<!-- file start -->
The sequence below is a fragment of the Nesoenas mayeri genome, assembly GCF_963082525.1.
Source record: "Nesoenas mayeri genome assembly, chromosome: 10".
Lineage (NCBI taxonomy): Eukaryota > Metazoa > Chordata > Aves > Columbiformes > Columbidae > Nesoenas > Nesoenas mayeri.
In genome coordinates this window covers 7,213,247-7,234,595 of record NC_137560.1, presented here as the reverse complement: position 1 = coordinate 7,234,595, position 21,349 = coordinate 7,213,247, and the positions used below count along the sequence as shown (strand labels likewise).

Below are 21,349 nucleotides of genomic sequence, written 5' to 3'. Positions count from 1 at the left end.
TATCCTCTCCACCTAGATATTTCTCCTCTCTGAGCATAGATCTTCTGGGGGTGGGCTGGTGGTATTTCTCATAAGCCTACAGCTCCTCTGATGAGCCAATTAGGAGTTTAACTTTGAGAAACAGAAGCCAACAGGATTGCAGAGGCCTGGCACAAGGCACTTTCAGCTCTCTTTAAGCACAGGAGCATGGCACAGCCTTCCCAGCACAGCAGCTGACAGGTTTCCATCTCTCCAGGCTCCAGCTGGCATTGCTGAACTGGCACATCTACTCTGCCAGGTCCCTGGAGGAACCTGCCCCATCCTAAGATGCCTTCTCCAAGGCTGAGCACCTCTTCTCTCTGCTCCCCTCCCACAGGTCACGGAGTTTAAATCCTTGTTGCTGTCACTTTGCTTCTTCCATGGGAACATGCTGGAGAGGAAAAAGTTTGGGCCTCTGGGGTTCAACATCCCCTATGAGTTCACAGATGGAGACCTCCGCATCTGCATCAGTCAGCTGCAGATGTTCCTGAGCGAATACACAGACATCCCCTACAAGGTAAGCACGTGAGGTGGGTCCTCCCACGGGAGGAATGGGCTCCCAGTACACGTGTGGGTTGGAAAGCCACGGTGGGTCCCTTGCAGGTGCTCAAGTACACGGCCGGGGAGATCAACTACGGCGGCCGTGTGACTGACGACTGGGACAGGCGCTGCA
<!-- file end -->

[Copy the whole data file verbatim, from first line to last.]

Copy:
The sequence below is a fragment of the Nesoenas mayeri genome, assembly GCF_963082525.1.
Source record: "Nesoenas mayeri genome assembly, chromosome: 10".
Lineage (NCBI taxonomy): Eukaryota > Metazoa > Chordata > Aves > Columbiformes > Columbidae > Nesoenas > Nesoenas mayeri.
In genome coordinates this window covers 7,213,247-7,234,595 of record NC_137560.1, presented here as the reverse complement: position 1 = coordinate 7,234,595, position 21,349 = coordinate 7,213,247, and the positions used below count along the sequence as shown (strand labels likewise).

Below are 21,349 nucleotides of genomic sequence, written 5' to 3'. Positions count from 1 at the left end.
TATCCTCTCCACCTAGATATTTCTCCTCTCTGAGCATAGATCTTCTGGGGGTGGGCTGGTGGTATTTCTCATAAGCCTACAGCTCCTCTGATGAGCCAATTAGGAGTTTAACTTTGAGAAACAGAAGCCAACAGGATTGCAGAGGCCTGGCACAAGGCACTTTCAGCTCTCTTTAAGCACAGGAGCATGGCACAGCCTTCCCAGCACAGCAGCTGACAGGTTTCCATCTCTCCAGGCTCCAGCTGGCATTGCTGAACTGGCACATCTACTCTGCCAGGTCCCTGGAGGAACCTGCCCCATCCTAAGATGCCTTCTCCAAGGCTGAGCACCTCTTCTCTCTGCTCCCCTCCCACAGGTCACGGAGTTTAAATCCTTGTTGCTGTCACTTTGCTTCTTCCATGGGAACATGCTGGAGAGGAAAAAGTTTGGGCCTCTGGGGTTCAACATCCCCTATGAGTTCACAGATGGAGACCTCCGCATCTGCATCAGTCAGCTGCAGATGTTCCTGAGCGAATACACAGACATCCCCTACAAGGTAAGCACGTGAGGTGGGTCCTCCCACGGGAGGAATGGGCTCCCAGTACACGTGTGGGTTGGAAAGCCACGGTGGGTCCCTTGCAGGTGCTCAAGTACACGGCCGGGGAGATCAACTACGGCGGCCGTGTGACTGACGACTGGGACAGGCGCTGCA